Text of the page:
THANK YOU FROM THE BOTTOM OF MY HEART
my friends and coworkers have often accused me of being able to turn any conversation or situation into a political one. now i've been very conscious to keep this blog strictly about the journey to Ironman, but if you're interested in the journey, you gotta know a little about what makes me, well, me. nothing incenses me more than the apathy that my generation has been stamped with. those same friends ask me, "why do you have to turn EVERYTHING into a political battle? why do you care so much whether i vote or not?" i bet they're delighted that all i have to talk about now is my Ironman training and am too tired to put up a fight about much of anything else these days. and so my answer to them is this...
|my grandparents, George and Lucy Morant|
i have fond memories of sitting in my aunt's living room as a young child as she played her special edition Life Magazine vinyl recording of Reverend Martin Luther King's "I Have a Dream" speech. it gave me chills, and no matter where i am or how many times i hear that speech, i will always get chills. The Reverend King had a way about him, a gentle and peaceful way when necessary, a stern way at other times, a delivery and a presence like no other. that voice and the way words rolled off his tongue can do nothing but inspire. there's a line in the speech "from the prodigious hilltops of New Hampshire," that peaked my curiosity for some reason. i'd never heard the word "prodigious" before, so my aunt got her big heavy dictionary off the shelf, and we looked it up. "remarkably or impressively great in extent, size, or degree. he means, there are abundant hills or large, impressive hills in the State of New Hampshire," my aunt explained.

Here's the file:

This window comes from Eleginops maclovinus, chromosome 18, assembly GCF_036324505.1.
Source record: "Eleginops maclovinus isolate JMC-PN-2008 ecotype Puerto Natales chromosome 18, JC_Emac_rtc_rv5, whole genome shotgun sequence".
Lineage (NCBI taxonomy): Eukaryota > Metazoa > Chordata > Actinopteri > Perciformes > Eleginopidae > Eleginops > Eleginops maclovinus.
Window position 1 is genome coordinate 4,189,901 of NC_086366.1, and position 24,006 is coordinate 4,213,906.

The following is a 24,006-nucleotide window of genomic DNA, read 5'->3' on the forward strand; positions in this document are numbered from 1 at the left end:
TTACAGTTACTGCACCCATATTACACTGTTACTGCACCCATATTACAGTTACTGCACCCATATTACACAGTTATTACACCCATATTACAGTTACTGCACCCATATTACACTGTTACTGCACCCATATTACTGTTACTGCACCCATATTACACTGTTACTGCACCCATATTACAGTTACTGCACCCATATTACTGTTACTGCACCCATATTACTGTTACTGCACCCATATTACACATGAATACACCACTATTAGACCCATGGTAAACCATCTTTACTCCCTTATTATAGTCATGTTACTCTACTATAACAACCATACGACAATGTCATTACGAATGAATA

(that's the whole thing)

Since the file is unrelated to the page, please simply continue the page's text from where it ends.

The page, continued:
from the prodigious hilltops of New Hampshire
in 2006, i finally made it to New Hampshire to compete in my first half ironman at Timberman on my 35th birthday. you gotta love a race who's motto is "live free and tri." i recall being overwhelmed at the expanse of green everywhere, the trees that blanketed every square inch of land, nothing like the desert terrain or even the Sierra Mountain range i'm accustomed to seeing here in California. after the race i took the opportunity to drive just about the entire state from the the coast in Portsmouth all the way to the White Mountains, and i hadn't forgotten that line. there i was amongst those prodigious hilltops that the Reverend King spoke so fervently of on that day in Washington DC. it gave me chills....
so thank you Reverend King, thank you for having a dream, and not just for black folks, but for all mankind. i wonder what you'd think, what my grandparents would think of us now as we face the very strong likelihood that our next president may very well be a Black Man or a Woman. would you say that we have surpassed your dream or would you say we still have further to go??